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Sean Connery as James Bond

Dr. No (September 29/08)

Sean Connery's first appearance as James Bond, Dr. No certainly comes off as a much more laid-back and leisurely-paced endeavor than one has come to expect from the franchise - as the film, saddled with just a few action sequences (including an underwhelming car chase), ultimately possesses the feel of a light-hearted mystery set against the backdrop of an admittedly exotic locale. The storyline follows Bond as he investigates the disappearance of a colleague in Jamaica, where 007 inevitably finds himself face-to-face with a diabolical madman (Joseph Wiseman's Dr. No) bent on destroying the American space program. There's little doubt that Dr. No's strongest attribute remains Connery's almost hypnotic work as Bond, as the actor does a superb job of infusing the character with just the right blend of charisma and bravado. Connery's effortlessly engaging performance proves instrumental in holding the viewer's interest through the periodic lulls within the narrative (ie Bond's fairly tedious inquiry into his associate's vanishing act), while the climactic encounter with the title character (set, of course, within his massive underground lair) effectively ensures that the movie ends on as over-the-top a note as one might've hoped. And although it likely remains the most stripped-down entry within the Bond filmography, Dr. No stands as a fine cinematic introduction to the world's most famous secret agent.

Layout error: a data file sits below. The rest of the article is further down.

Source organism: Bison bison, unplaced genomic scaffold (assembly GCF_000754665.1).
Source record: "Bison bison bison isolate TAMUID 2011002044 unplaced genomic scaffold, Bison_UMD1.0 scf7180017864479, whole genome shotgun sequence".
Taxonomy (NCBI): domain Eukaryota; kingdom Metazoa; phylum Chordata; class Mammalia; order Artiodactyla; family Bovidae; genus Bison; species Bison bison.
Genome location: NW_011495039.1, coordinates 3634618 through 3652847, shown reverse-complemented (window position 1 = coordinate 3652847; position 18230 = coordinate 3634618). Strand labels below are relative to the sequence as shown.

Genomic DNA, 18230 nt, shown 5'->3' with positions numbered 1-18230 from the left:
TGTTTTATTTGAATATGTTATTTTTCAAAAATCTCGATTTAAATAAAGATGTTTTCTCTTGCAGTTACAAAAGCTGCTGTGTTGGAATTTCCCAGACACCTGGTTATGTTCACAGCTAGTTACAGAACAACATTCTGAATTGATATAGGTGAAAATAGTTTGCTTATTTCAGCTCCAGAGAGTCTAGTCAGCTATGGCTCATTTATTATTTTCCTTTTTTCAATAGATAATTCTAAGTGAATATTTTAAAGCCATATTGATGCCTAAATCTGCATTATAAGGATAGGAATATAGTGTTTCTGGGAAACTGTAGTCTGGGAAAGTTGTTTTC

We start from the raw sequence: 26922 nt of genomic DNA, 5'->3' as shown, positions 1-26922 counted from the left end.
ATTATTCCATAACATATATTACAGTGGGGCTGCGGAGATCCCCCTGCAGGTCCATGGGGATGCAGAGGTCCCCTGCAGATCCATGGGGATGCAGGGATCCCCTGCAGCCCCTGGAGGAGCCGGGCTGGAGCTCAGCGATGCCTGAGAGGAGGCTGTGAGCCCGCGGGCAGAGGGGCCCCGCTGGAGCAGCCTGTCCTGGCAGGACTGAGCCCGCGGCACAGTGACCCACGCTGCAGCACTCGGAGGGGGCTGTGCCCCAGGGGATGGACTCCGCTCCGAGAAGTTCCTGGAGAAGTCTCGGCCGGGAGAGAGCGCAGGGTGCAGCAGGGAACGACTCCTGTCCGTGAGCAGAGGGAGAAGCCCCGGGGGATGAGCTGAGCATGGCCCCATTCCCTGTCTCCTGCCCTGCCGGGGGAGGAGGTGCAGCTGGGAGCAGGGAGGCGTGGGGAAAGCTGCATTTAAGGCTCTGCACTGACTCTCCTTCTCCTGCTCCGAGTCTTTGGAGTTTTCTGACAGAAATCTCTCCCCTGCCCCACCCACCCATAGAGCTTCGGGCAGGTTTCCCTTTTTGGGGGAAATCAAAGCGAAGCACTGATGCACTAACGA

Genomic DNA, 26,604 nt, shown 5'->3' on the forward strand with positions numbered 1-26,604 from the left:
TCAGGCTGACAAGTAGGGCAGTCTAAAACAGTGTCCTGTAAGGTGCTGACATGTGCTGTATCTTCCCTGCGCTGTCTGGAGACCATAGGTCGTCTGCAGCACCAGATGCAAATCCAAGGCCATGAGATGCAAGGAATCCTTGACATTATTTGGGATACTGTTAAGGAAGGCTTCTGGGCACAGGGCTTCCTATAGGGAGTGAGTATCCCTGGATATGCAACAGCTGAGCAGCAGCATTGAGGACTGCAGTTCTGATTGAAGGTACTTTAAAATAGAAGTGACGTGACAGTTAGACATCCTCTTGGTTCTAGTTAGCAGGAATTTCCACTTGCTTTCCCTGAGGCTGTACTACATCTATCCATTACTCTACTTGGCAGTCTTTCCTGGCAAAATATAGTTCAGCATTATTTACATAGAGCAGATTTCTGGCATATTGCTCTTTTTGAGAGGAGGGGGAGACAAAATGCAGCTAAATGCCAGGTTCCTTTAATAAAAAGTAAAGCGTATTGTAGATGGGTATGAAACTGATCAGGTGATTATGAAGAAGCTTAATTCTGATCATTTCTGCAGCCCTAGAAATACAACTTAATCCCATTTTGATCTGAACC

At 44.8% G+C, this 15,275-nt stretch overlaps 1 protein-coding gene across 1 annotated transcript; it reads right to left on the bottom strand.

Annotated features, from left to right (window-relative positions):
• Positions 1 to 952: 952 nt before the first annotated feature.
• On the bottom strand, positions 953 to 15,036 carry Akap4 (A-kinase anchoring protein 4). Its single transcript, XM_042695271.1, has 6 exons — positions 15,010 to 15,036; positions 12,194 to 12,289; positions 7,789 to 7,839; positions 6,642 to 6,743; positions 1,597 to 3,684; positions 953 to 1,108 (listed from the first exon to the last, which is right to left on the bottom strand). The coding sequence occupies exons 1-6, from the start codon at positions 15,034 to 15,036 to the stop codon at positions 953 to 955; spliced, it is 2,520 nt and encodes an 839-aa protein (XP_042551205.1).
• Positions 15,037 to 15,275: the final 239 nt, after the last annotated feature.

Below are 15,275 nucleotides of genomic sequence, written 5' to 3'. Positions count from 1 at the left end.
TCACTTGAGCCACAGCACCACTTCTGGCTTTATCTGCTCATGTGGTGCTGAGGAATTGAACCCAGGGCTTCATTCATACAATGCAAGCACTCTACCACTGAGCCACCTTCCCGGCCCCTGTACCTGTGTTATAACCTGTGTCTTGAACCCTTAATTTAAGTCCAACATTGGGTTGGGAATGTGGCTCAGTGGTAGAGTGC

out of

From Russia With Love (September 30/08)